Tag Archives: Love

Love In the Time of Disassembling

We want to be okay with larger bodies.
We really do.
But our families + our society
taught us to want
fat people
to get thinner
so they could be healthy.

It’s what we were taught.

But what if other people’s health
is not our business?
What if a person’s health
is between them,
their closest loved ones
and their doctor?

Oh.

What if these questions
helped dissolve our judgment?
What if these questions
disassembled
our
old
(intolerant)
stories?

That would leave us free
to see each human being
as deserving of dignity
and the right to pursue
their own happiness.

That would leave us free
to love each person
in the glorious body
that is theirs.

That would leave us free.

 


This is the third in a series of posts about learning to appreciate, respect and love our own bodies. The other articles in this series are:
*Leggings, Body Love + Beauty Queens
*Put Yourself in the Picture

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Advanced Stick Removal for Perfectionists of All Ages

AdvancedStickRemoval

Until recently, I wasn’t aware that I was uptight. Genuinely, I had no idea.

Of course I knew that I was a perfectionist but, you know, what woman isn’t? Many of us wear our perfectionism like a shining badge of honour. In fact, I was so proud of my perfectionism that it was the characteristic I would cite in a job interview when my potential employer asked about my most conspicuous shortcoming. My thinking, of course, was that the interviewer would see me as the hardworking and committed person I am, that they would understand that I was willing to work as diligently and as long and as late and on as many weekends as were required to get the job done perfectly.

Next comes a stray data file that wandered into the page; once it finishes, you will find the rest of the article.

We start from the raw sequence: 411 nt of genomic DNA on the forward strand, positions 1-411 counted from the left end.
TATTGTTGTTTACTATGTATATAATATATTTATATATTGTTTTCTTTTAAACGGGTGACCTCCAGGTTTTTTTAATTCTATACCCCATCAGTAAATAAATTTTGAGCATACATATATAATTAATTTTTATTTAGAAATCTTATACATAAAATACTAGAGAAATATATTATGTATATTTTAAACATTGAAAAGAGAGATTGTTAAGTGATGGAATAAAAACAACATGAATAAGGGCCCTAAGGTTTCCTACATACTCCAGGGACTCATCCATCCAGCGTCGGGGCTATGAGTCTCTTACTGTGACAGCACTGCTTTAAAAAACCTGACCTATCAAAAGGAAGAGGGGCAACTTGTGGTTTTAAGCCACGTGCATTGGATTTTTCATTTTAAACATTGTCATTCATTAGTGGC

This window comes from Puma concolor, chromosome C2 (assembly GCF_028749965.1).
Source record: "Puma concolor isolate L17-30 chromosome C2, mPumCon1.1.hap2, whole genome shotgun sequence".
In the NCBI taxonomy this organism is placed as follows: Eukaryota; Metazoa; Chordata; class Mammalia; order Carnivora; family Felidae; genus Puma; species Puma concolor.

Not surprisingly, I almost always got the job.

We all know what a high price we pay for perfectionism. Every single one of us. We’re aware of the crazy glorification of busyness and the constant pull to live in the past (Ack! I wasn’t good enough) or in the future (Oh no! I’ll never be good enough)… any moment that is not right here and now. We’ve experienced the kind of deep-bone burnout that may lead to sadness and bitterness. We understand that we’ve been socialized to strive for perfection but the problem is that we’ve been living this way for so long that it’s almost impossible to believe that we can change… or that we’ll be allowed to.

Here’s the good news. Like everything else, the idea that we must be perfect in our various life roles is just a thought. A construct. Since it’s a thought that is not at all good for us, we can choose to:
1. NOT believe that thought
and
2. Develop a new thought in its place

Chimamanda Ngozi Adichie offered some advice to graduates of Wellesley during her commencement speech in 2015:
“Hire more women where there are few. But remember that a woman you hire doesn’t have to be exceptionally good. Like a majority of the men who get hired, she just needs to be good enough.”

What gorgeous, audacious words: “She just needs to be good enough.”

  • My apartment needs only to be tidy enough. It does not need to look perfect in order to invite friends over.